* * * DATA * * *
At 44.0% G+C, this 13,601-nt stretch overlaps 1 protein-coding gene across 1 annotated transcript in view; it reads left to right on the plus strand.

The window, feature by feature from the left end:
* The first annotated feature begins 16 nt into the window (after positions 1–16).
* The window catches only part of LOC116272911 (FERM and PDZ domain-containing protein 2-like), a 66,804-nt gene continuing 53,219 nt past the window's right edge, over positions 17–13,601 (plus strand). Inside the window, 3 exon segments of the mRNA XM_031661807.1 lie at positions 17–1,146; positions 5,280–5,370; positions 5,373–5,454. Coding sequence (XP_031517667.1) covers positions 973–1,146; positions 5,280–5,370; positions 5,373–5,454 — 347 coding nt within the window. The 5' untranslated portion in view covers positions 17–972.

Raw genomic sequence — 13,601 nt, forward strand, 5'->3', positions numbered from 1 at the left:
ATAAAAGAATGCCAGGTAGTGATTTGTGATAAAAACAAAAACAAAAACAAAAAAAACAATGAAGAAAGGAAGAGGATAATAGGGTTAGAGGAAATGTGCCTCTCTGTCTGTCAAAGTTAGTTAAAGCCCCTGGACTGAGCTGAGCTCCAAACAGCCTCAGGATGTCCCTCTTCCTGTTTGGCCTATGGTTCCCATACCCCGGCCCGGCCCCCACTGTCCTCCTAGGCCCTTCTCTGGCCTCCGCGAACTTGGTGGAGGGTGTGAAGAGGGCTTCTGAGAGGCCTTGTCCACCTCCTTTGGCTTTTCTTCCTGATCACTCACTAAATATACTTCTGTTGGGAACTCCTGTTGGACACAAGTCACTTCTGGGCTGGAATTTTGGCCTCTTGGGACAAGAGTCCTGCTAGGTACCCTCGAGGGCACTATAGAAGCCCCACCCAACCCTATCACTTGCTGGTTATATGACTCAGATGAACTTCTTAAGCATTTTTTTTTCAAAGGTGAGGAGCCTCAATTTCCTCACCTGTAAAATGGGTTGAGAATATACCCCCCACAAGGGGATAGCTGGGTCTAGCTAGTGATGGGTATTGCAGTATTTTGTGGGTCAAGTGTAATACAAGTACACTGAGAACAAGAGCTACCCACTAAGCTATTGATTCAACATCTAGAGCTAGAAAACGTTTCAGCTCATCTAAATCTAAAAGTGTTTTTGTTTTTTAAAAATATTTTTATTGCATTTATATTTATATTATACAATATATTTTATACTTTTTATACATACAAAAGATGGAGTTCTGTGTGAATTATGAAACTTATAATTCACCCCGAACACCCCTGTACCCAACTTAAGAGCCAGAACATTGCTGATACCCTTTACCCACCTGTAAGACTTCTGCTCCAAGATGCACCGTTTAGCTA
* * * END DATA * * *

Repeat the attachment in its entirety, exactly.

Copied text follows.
At 44.0% G+C, this 13,601-nt stretch overlaps 1 protein-coding gene across 1 annotated transcript in view; it reads left to right on the plus strand.

The window, feature by feature from the left end:
* The first annotated feature begins 16 nt into the window (after positions 1–16).
* The window catches only part of LOC116272911 (FERM and PDZ domain-containing protein 2-like), a 66,804-nt gene continuing 53,219 nt past the window's right edge, over positions 17–13,601 (plus strand). Inside the window, 3 exon segments of the mRNA XM_031661807.1 lie at positions 17–1,146; positions 5,280–5,370; positions 5,373–5,454. Coding sequence (XP_031517667.1) covers positions 973–1,146; positions 5,280–5,370; positions 5,373–5,454 — 347 coding nt within the window. The 5' untranslated portion in view covers positions 17–972.

Raw genomic sequence — 13,601 nt, forward strand, 5'->3', positions numbered from 1 at the left:
ATAAAAGAATGCCAGGTAGTGATTTGTGATAAAAACAAAAACAAAAACAAAAAAAACAATGAAGAAAGGAAGAGGATAATAGGGTTAGAGGAAATGTGCCTCTCTGTCTGTCAAAGTTAGTTAAAGCCCCTGGACTGAGCTGAGCTCCAAACAGCCTCAGGATGTCCCTCTTCCTGTTTGGCCTATGGTTCCCATACCCCGGCCCGGCCCCCACTGTCCTCCTAGGCCCTTCTCTGGCCTCCGCGAACTTGGTGGAGGGTGTGAAGAGGGCTTCTGAGAGGCCTTGTCCACCTCCTTTGGCTTTTCTTCCTGATCACTCACTAAATATACTTCTGTTGGGAACTCCTGTTGGACACAAGTCACTTCTGGGCTGGAATTTTGGCCTCTTGGGACAAGAGTCCTGCTAGGTACCCTCGAGGGCACTATAGAAGCCCCACCCAACCCTATCACTTGCTGGTTATATGACTCAGATGAACTTCTTAAGCATTTTTTTTTCAAAGGTGAGGAGCCTCAATTTCCTCACCTGTAAAATGGGTTGAGAATATACCCCCCACAAGGGGATAGCTGGGTCTAGCTAGTGATGGGTATTGCAGTATTTTGTGGGTCAAGTGTAATACAAGTACACTGAGAACAAGAGCTACCCACTAAGCTATTGATTCAACATCTAGAGCTAGAAAACGTTTCAGCTCATCTAAATCTAAAAGTGTTTTTGTTTTTTAAAAATATTTTTATTGCATTTATATTTATATTATACAATATATTTTATACTTTTTATACATACAAAAGATGGAGTTCTGTGTGAATTATGAAACTTATAATTCACCCCGAACACCCCTGTACCCAACTTAAGAGCCAGAACATTGCTGATACCCTTTACCCACCTGTAAGACTTCTGCTCCAAGATGCACCGTTTAGCTA